Date of Completion


Embargo Period



John Chandy, Mohammed Tehranipoor

Field of Study

Electrical Engineering


Master of Science

Open Access

Open Access


Microbial fuel cells (MFC) are one of the most important renewable energy system for some underwater electronic devices and sensors; however, the MFC system does not have robustness and stability in the harsh ocean environment. One of the MFC components, the anode, must be isolated from any oxygen penetration. If oxygen enters in the anode, the electrons in the anode are consumed by it, and this compromises any voltage difference between the cathode and anode. The system then becomes impaired and ceases to function. This is inevitable in the water; therefore, using amulti-anode marine sediment MFC system is one possible solution that will allow the system to maintain its robustness and stability in the environment. In addition, using a multi-anode SMFC system can result in increased power and current densities.

MFC systems generate a low voltage, at which underwater sensor networks for aquatic exploration do not operate, and they do not provide sufficient power to operate electronic devices and sensors underwater. They require an interface circuit to boost the output voltage to a level high enough to power any underwater electronic devices. Therefore, applying a power management circuit is the best way to manage the energy.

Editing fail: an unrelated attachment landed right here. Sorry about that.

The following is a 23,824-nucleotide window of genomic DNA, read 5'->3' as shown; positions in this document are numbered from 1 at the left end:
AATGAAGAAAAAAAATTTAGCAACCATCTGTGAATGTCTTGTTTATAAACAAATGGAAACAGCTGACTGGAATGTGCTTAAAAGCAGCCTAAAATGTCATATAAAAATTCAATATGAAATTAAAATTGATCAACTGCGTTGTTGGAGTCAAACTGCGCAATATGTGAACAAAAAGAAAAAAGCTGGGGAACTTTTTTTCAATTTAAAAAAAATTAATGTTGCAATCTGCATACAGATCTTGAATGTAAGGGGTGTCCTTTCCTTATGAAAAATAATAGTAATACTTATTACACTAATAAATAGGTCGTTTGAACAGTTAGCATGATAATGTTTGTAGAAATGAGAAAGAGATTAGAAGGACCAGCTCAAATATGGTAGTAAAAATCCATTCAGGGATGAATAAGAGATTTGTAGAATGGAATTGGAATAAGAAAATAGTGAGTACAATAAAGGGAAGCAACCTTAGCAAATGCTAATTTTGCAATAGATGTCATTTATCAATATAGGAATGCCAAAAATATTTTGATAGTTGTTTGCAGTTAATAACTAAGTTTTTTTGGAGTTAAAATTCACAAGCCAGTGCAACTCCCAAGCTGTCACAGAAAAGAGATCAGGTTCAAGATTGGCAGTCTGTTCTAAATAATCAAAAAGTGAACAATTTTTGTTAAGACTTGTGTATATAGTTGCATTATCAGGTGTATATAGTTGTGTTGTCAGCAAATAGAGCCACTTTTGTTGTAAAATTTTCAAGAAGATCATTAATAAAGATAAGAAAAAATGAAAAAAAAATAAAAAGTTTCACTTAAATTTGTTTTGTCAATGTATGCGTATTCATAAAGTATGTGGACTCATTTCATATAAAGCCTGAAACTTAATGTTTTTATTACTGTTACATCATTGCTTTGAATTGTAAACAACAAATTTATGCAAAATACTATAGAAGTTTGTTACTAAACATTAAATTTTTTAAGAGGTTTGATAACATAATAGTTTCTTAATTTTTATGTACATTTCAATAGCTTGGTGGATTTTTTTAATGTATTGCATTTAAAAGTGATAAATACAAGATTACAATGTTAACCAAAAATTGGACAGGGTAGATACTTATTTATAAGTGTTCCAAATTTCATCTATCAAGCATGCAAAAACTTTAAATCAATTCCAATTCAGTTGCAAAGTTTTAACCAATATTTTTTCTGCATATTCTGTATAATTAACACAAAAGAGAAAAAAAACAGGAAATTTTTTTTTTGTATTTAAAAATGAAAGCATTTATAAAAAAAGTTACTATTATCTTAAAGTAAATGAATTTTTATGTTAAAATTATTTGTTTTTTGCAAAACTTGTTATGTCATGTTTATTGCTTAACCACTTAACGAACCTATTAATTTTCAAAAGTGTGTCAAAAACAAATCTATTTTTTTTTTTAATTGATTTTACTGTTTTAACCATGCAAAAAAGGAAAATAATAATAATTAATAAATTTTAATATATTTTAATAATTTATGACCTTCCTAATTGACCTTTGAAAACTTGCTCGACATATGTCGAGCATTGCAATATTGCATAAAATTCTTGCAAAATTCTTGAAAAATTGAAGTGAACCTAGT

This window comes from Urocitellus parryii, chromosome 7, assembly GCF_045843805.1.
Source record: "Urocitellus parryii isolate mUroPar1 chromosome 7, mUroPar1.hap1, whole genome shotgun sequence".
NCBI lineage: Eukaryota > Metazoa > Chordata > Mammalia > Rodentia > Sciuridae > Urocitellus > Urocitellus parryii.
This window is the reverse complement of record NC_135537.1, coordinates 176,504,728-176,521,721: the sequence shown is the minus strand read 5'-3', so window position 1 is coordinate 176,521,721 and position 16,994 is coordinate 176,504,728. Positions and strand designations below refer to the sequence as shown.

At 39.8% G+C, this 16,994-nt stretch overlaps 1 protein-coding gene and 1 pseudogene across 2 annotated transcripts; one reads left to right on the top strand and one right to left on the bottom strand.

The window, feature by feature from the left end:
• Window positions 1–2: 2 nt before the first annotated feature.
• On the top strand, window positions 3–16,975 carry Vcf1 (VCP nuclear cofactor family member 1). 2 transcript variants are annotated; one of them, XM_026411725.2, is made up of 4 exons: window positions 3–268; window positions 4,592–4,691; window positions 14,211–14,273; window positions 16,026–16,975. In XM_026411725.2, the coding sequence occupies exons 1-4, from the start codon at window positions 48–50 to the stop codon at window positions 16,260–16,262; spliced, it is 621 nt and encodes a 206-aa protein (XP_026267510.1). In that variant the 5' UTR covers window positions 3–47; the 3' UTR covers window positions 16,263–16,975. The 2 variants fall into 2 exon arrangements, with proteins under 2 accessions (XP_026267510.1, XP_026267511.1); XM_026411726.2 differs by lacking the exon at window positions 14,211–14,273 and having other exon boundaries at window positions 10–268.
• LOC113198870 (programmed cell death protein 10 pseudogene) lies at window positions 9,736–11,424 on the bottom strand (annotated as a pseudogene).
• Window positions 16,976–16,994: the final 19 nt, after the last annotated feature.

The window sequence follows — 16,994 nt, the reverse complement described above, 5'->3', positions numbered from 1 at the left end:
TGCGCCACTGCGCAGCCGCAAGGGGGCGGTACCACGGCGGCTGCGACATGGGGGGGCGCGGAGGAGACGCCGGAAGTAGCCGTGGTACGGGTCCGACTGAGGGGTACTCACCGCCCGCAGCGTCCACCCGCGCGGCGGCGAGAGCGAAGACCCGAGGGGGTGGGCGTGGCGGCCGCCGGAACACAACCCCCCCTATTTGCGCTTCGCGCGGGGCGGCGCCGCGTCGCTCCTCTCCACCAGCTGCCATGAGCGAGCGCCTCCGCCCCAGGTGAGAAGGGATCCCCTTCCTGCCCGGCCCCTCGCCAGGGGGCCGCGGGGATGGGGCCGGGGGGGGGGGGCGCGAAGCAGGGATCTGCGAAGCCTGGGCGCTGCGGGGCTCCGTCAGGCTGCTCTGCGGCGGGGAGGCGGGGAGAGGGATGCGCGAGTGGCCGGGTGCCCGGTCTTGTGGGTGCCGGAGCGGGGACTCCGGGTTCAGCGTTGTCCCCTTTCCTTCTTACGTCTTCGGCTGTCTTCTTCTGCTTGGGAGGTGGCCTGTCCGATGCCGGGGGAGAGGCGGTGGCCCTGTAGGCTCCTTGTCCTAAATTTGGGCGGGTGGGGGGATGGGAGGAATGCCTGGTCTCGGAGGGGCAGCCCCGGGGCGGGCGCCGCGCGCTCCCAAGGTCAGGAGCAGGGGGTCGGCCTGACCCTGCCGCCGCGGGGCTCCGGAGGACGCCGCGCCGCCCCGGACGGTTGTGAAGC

This thesis presents a multi-anode marine sediment MFC system and its decoupling circuit. The decoupling circuit can lead the problem locally and prevent the whole system from becoming impaired. The circuit automatically decides whether the anode is impaired or not, and if so, the system disconnects it. The decoupling circuit is also one a component of the power management system (PMS). Moreover, this thesis introduces a design for a power management system, which is totally self-powered and does not require an external power supply. The system has been tested and proven with experimental results, which show that the multi-anode PMS performs better than a single-anode one. The PMS can be powered to the load every 0.3 hours.

Major Advisor

Lei Wang